National education test shows mixed results
Friday, July 15, 2005
Secondary students need more attention, tests show.
WASHINGTON -- The nation's 9-year-olds last year posted their best scores in the building-block subjects of reading and math in more than three decades. Older students didn't fare as well.
At the same time, achievement gaps between racial groups narrowed, according to results of the 2004 National Assessment of Educational Progress announced Thursday.
Education officials and advocates attributed the 9-year-olds' performance to a recent emphasis on elementary schools and getting children reading as early as possible. They said the results also showed more attention must be paid to students in secondary schools.
Schools throughout the country are selected to take the test. Officials in the Cape Girardeau School District said they were not among those chosen. However, eighth graders at R. O. Hawkins Junior High in Jackson took the NAEP during the last school year.
Junior high counselor Brenda Etzold said the schools are chosen at random and do not receive individual results back.
"There's really no advantage to our students, it doesn't affect us at all," said Etzold. "I think they just use it to compare our country to other countries."
Thursday's results were national only. State-by-state test results will be released in the fall.
"We need to go to work," Education Secretary Margaret Spellings said in an interview.
Spellings also credited No Child Left Behind, the education law President Bush signed in January 2002 that mandates frequent testing of students to chart their progress in reading and math.
During an appearance Thursday at a black business convention in Indianapolis, Bush claimed some credit for narrowing the gap in test scores between black and white elementary school students.
To help high school students do better, Bush also has proposed providing early intervention for failing students and testing of all ninth-, 10th- and 11th-graders.
On last year's National Assessment, sometimes known as the nation's report card, 9-year-olds earned their highest scores since the tests were first given -- reading in 1971 and math in 1973.
The exams are given periodically to 9-, 13- and 17-year-olds, most recently in 1999.
On a scale of 0-500, the 9-year-olds scored 219 in reading 2004, compared with 212 in 1999 and 208 in 1971. In math, they scored 241 last year, 232 in 1999 and 219 in 1973.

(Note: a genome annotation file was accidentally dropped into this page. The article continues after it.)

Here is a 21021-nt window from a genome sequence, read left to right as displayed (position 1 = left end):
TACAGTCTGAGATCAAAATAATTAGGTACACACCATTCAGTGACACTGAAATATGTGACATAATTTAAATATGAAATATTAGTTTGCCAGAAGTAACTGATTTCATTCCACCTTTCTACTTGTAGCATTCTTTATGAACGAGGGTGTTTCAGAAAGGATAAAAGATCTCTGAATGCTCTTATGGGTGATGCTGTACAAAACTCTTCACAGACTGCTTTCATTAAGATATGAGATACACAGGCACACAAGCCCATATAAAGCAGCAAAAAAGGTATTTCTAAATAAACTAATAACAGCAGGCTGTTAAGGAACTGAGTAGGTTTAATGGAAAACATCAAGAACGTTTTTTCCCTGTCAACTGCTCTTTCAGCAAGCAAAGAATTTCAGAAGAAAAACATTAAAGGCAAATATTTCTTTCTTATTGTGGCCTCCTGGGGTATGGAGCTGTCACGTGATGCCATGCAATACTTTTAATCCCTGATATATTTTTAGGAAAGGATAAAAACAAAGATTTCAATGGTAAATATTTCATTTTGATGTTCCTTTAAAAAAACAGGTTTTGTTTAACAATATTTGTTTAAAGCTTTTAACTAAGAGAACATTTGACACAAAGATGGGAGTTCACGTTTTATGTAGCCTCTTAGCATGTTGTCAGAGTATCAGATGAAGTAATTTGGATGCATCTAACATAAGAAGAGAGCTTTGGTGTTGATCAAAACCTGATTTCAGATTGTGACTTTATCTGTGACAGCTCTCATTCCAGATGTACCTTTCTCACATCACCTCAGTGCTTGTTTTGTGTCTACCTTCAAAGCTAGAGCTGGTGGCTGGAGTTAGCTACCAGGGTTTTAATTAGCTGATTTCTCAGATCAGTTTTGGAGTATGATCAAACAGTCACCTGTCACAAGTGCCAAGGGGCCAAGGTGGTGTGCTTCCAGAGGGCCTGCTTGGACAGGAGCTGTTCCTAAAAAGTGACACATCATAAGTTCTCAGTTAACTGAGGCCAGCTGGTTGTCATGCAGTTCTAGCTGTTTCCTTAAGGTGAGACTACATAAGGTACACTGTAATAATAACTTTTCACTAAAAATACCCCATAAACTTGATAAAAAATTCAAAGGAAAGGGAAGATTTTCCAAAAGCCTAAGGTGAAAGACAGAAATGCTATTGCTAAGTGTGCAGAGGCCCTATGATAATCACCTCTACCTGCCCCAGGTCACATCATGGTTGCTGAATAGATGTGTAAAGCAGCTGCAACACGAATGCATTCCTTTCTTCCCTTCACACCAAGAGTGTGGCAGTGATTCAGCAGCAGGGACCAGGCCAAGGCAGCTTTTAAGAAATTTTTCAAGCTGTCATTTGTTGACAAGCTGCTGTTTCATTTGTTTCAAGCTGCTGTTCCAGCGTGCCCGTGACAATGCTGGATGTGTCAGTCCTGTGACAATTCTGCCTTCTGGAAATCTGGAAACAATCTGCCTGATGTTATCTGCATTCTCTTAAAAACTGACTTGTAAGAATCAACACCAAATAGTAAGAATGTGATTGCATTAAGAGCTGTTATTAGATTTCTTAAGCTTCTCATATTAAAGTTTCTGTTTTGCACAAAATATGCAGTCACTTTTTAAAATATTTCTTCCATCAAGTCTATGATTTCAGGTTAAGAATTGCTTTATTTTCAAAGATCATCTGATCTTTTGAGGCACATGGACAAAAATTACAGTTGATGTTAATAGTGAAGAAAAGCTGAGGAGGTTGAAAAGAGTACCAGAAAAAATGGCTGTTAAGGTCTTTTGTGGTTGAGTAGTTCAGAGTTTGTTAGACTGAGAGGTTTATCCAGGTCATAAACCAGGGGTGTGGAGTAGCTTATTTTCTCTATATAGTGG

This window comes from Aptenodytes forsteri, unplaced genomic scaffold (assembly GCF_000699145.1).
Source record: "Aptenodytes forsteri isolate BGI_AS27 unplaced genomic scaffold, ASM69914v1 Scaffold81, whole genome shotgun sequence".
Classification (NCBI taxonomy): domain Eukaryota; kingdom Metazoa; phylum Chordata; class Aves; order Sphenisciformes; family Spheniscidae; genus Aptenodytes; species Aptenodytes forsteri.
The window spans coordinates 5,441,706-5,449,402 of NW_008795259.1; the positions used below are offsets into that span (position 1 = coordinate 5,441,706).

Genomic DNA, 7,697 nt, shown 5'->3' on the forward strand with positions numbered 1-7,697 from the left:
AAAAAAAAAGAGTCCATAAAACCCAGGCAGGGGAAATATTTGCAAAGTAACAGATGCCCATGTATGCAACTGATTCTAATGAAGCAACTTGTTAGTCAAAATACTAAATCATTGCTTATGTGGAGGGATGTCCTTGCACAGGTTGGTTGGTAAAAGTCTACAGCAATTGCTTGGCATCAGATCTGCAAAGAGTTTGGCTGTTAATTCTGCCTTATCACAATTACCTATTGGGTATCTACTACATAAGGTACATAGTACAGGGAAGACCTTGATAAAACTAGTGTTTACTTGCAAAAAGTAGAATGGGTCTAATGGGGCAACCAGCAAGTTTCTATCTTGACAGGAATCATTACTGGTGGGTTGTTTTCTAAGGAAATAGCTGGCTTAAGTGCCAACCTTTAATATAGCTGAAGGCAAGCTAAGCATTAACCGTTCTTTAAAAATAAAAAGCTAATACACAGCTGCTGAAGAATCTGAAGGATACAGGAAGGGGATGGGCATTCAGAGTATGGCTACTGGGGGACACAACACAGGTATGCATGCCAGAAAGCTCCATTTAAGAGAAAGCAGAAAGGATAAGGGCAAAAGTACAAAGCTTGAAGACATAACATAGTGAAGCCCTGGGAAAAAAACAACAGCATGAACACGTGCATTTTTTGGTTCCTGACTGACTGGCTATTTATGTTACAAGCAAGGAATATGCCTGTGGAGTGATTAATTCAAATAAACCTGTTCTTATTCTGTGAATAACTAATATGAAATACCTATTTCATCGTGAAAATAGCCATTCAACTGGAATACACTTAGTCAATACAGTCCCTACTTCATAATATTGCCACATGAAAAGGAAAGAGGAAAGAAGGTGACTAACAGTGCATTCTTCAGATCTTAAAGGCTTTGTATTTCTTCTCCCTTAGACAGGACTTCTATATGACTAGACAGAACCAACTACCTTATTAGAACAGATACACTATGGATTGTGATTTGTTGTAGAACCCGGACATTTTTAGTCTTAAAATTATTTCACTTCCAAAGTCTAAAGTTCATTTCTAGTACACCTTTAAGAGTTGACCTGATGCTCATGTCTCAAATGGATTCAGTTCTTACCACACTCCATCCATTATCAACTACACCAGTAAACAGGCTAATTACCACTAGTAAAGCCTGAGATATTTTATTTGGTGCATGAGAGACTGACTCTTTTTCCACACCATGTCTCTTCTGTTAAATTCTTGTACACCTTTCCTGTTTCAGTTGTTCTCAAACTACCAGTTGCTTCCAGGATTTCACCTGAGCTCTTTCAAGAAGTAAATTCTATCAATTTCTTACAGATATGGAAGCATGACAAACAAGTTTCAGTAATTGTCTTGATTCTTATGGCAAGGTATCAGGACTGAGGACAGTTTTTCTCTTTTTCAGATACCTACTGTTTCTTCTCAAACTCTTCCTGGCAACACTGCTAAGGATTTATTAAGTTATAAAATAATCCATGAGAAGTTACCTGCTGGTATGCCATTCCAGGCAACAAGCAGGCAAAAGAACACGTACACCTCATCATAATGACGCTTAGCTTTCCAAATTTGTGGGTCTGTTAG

The message is "that persistence pays off," said Francie Alexander, a member of the National Assessment Governing Board, which oversees the test.
Results were mixed for 13-year-olds, and remained flat for 17-year-olds.
Thirteen-year-olds earned their highest math scores ever, but their reading scores were just a few points better than in 1971 and about the same as five years ago.
In math, their average scores went from 255 in 1973 to 276 in 1999, and climbed to a high of 281 in 2004. In reading, the trend was 255 in 1971, rising to 259 in 1999 and holding at that level in 2004.
Seventeen-year-olds continued a trend of flat scores in both subjects, although greater percentages reported taking advanced math, such as second-year algebra or calculus.
Their reading score of 285 was the same in 1971 and 2004, while it was 282 in 1999. Math scores increased from 304 in 1973 to 308 in 1999 before falling back to 307 in 2004.
Charles Smith, executive director of the assessment governing board, attributed that performance to the traditional slacking off by high school seniors.
"The problem with senioritis is alive and well," Smith told AP Radio.
Among the racial groups, most gaps in reading and math scores showed some narrowing. Every age group, except for Hispanic 13-year-olds, cut into the achievement gap with whites in comparison with the 1970s.
-- In reading, black and Hispanic students scored higher than in the early 1970s, with 9-year-olds in both groups posting their best scores yet, 200 and 205 points respectively.
--In math, minority students scored higher than 30-plus years ago, with 9- and 13-year-olds in both groups earning their highest marks in the history of the exam. Among blacks, the scores were 224 and 262, respectively; among Hispanics, they were 230 and 265, respectively.
Only black and Hispanic 17-year-olds showed no improvement from five years earlier. All age groups, except for Hispanic 9-year-olds, have narrowed the achievement gap since the 1970s.
Antonia Cortese, executive vice president of the American Federation of Teachers, said No Child Left Behind wasn't completely responsible for the good results. She noted that many states had begun to focus on education long before Bush became president.
Rather, Cortese credited teachers, administrators and schools.
"The bottom line is kids are doing better and the gap is closing and that is very promising," she said.
Kati Haycock, director of the Education Trust, an advocate for poor and minority students, said the results put "to rest the notion that achievement gaps are inevitable. Expectations have increased, and students of color are rising to the challenge."
Participation in the test is voluntary for schools and students. Some 28,000 students in public and private schools -- 14,000 in each subject -- took the exam during the 2003-2004 school year.